Seattle, Portland try to bar coal exports

October 2, 2012

A month ago, Andrew Erickson and Gabe Collins issued a report on China’s search for new coal resources, as current client Indonesia seeks to restrict exports while Chinese demand continues to grow.  Collins and Erickson identified the rich coal fields of the Powder River Basin as ideal sources to meet Chinese demand.  It seems like an ideal match – demand for coal in the US is slacking, producing a glut in domestic capacity at the same time that demand in China keeps growing.  The problem is that this Montana and Wyoming sourced coal has always been shipped east by rail.  In order to access the Asian market, the coal producers require access to West coast ports from which to ship their goods.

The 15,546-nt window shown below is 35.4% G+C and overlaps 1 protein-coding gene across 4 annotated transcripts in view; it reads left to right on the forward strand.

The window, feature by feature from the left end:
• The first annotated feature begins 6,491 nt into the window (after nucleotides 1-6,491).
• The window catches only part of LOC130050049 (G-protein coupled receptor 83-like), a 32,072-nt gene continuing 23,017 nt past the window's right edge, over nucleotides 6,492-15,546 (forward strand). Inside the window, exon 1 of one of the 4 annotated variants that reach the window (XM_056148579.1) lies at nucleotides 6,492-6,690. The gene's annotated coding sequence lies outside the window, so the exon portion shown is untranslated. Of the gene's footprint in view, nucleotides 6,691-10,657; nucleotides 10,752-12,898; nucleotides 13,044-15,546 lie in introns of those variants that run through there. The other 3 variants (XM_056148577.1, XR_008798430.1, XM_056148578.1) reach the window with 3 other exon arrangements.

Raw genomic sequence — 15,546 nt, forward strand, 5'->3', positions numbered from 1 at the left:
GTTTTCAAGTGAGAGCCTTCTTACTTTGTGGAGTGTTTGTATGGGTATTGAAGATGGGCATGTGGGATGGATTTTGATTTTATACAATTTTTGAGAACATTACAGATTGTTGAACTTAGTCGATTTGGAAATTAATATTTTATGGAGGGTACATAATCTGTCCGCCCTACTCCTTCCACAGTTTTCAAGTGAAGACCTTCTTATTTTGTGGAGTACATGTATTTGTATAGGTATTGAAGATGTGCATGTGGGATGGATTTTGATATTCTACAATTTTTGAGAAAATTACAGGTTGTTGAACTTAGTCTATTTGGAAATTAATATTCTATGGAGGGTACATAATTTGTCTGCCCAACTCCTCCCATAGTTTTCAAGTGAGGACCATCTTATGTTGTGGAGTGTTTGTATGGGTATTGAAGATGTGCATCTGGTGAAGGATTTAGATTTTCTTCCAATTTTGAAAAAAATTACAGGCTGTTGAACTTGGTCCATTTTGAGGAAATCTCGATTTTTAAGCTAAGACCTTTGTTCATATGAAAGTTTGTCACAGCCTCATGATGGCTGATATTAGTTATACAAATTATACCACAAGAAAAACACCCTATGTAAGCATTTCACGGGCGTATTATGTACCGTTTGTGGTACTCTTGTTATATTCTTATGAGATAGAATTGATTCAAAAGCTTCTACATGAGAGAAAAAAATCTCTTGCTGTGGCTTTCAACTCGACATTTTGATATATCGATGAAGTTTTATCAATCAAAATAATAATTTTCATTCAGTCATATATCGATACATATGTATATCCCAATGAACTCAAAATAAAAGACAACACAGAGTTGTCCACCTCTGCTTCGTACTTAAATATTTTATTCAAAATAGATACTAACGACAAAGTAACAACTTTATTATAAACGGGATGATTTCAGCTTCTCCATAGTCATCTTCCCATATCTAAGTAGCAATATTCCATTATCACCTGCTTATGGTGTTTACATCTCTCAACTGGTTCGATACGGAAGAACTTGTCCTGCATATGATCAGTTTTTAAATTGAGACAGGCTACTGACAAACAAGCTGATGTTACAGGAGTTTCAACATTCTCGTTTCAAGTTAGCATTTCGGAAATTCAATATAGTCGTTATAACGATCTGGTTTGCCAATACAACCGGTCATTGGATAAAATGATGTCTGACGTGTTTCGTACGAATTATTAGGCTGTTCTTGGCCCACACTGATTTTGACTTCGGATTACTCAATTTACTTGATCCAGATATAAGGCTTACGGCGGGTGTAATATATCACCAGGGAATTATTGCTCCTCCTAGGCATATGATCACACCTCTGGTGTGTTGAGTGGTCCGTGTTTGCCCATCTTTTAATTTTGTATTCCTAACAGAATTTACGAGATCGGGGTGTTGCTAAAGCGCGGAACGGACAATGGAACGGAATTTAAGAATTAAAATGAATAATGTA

Unfortunately for the PRB coal producers and workers, a coalition of environmental and anti-coal groups have convinced a number of municipalities to fight coal exports through  their region.   The Seattle City Council passed a resolution opposing coal exports though the city last spring; more recently, the Portland City Council passed a similar resolution last month.  The councils, however, can only express the sense of the city.  They have no power to ban the passage of coal on the railroads nor through their ports – that is a federal power.  This is yet another question which will have to await the outcome of next month’s election to be resolved.  President Obama has been hostile to the domestic coal industry since before he was elected;   would he be equally hostile to the large scale export of American coal , even at the cost of more jobs?


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